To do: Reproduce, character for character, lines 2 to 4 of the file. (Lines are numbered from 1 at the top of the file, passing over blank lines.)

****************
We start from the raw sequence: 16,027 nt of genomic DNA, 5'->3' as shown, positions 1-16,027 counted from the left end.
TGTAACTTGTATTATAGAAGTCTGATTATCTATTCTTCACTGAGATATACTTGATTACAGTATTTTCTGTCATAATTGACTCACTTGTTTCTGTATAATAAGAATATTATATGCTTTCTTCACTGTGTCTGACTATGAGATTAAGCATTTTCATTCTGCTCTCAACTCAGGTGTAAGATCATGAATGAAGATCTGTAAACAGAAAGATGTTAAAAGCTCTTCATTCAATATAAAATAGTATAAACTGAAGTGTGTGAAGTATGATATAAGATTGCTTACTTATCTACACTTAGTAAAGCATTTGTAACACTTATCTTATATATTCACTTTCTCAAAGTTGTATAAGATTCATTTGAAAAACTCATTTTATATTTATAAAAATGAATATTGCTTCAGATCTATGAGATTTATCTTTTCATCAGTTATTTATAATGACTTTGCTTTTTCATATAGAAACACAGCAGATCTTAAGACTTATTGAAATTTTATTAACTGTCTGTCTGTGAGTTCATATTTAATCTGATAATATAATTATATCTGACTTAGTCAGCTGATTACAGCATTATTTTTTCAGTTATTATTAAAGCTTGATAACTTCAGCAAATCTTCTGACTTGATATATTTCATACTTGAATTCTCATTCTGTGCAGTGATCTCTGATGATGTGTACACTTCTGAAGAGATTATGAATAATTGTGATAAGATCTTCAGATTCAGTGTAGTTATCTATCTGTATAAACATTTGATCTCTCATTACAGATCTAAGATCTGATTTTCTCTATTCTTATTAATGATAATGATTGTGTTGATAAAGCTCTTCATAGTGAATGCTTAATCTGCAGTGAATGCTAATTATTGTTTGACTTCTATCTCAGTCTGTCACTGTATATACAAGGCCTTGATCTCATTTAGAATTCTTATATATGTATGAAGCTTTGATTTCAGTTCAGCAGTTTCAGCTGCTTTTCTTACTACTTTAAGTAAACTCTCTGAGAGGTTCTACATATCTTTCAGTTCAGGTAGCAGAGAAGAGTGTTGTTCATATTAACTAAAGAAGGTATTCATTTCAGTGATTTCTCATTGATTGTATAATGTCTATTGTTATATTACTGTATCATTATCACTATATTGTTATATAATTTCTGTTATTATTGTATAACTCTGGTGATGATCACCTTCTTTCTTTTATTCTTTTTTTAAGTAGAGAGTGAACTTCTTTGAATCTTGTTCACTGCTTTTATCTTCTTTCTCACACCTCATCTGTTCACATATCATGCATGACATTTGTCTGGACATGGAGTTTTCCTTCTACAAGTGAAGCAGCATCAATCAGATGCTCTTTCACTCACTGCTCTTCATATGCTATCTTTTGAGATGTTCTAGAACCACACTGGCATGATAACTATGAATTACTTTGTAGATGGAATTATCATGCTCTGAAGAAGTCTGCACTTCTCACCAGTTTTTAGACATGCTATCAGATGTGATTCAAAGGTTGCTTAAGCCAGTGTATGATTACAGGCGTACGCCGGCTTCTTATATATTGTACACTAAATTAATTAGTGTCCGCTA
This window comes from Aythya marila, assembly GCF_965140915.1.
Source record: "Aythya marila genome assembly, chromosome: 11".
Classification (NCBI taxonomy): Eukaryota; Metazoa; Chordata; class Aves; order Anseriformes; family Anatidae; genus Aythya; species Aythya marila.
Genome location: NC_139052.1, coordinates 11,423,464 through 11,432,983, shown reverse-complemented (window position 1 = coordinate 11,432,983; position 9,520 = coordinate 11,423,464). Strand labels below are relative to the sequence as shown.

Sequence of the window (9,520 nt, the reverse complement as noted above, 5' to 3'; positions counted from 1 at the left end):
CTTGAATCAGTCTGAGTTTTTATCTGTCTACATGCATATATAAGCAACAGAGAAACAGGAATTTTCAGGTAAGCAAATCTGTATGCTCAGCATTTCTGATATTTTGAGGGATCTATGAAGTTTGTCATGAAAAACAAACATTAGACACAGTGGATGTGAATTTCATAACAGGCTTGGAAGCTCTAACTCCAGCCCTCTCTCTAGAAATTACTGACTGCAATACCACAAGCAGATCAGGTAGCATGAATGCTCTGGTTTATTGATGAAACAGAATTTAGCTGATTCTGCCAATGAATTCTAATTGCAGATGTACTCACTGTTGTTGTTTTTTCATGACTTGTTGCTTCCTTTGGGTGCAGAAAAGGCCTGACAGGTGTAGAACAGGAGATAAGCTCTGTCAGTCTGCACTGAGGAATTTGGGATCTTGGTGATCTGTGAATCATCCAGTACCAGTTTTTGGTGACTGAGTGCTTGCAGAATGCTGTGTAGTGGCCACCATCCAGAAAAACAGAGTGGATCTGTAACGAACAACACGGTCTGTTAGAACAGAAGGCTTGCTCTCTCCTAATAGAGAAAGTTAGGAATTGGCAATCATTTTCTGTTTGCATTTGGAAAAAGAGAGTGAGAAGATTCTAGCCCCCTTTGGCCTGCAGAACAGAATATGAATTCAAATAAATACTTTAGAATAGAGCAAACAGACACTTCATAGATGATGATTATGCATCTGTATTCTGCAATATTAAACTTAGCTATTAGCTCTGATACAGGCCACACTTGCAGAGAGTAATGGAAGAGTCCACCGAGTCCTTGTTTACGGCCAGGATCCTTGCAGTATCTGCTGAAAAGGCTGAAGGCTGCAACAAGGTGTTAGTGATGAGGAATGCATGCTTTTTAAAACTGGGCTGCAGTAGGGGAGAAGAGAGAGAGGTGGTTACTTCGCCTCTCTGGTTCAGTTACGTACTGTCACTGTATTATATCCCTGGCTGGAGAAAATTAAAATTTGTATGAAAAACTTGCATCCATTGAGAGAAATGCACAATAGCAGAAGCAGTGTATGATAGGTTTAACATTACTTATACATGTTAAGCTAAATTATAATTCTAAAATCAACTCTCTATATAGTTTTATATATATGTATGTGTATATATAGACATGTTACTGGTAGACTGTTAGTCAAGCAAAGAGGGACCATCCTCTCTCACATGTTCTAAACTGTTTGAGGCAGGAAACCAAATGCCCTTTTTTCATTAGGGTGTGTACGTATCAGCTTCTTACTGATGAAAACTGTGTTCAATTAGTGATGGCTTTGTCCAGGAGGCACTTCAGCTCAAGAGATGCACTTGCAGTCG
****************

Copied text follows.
TGTAACTTGTATTATAGAAGTCTGATTATCTATTCTTCACTGAGATATACTTGATTACAGTATTTTCTGTCATAATTGACTCACTTGTTTCTGTATAATAAGAATATTATATGCTTTCTTCACTGTGTCTGACTATGAGATTAAGCATTTTCATTCTGCTCTCAACTCAGGTGTAAGATCATGAATGAAGATCTGTAAACAGAAAGATGTTAAAAGCTCTTCATTCAATATAAAATAGTATAAACTGAAGTGTGTGAAGTATGATATAAGATTGCTTACTTATCTACACTTAGTAAAGCATTTGTAACACTTATCTTATATATTCACTTTCTCAAAGTTGTATAAGATTCATTTGAAAAACTCATTTTATATTTATAAAAATGAATATTGCTTCAGATCTATGAGATTTATCTTTTCATCAGTTATTTATAATGACTTTGCTTTTTCATATAGAAACACAGCAGATCTTAAGACTTATTGAAATTTTATTAACTGTCTGTCTGTGAGTTCATATTTAATCTGATAATATAATTATATCTGACTTAGTCAGCTGATTACAGCATTATTTTTTCAGTTATTATTAAAGCTTGATAACTTCAGCAAATCTTCTGACTTGATATATTTCATACTTGAATTCTCATTCTGTGCAGTGATCTCTGATGATGTGTACACTTCTGAAGAGATTATGAATAATTGTGATAAGATCTTCAGATTCAGTGTAGTTATCTATCTGTATAAACATTTGATCTCTCATTACAGATCTAAGATCTGATTTTCTCTATTCTTATTAATGATAATGATTGTGTTGATAAAGCTCTTCATAGTGAATGCTTAATCTGCAGTGAATGCTAATTATTGTTTGACTTCTATCTCAGTCTGTCACTGTATATACAAGGCCTTGATCTCATTTAGAATTCTTATATATGTATGAAGCTTTGATTTCAGTTCAGCAGTTTCAGCTGCTTTTCTTACTACTTTAAGTAAACTCTCTGAGAGGTTCTACATATCTTTCAGTTCAGGTAGCAGAGAAGAGTGTTGTTCATATTAACTAAAGAAGGTATTCATTTCAGTGATTTCTCATTGATTGTATAATGTCTATTGTTATATTACTGTATCATTATCACTATATTGTTATATAATTTCTGTTATTATTGTATAACTCTGGTGATGATCACCTTCTTTCTTTTATTCTTTTTTTAAGTAGAGAGTGAACTTCTTTGAATCTTGTTCACTGCTTTTATCTTCTTTCTCACACCTCATCTGTTCACATATCATGCATGACATTTGTCTGGACATGGAGTTTTCCTTCTACAAGTGAAGCAGCATCAATCAGATGCTCTTTCACTCACTGCTCTTCATATGCTATCTTTTGAGATGTTCTAGAACCACACTGGCATGATAACTATGAATTACTTTGTAGATGGAATTATCATGCTCTGAAGAAGTCTGCACTTCTCACCAGTTTTTAGACATGCTATCAGATGTGATTCAAAGGTTGCTTAAGCCAGTGTATGATTACAGGCGTACGCCGGCTTCTTATATATTGTACACTAAATTAATTAGTGTCCGCTA
This window comes from Aythya marila, assembly GCF_965140915.1.
Source record: "Aythya marila genome assembly, chromosome: 11".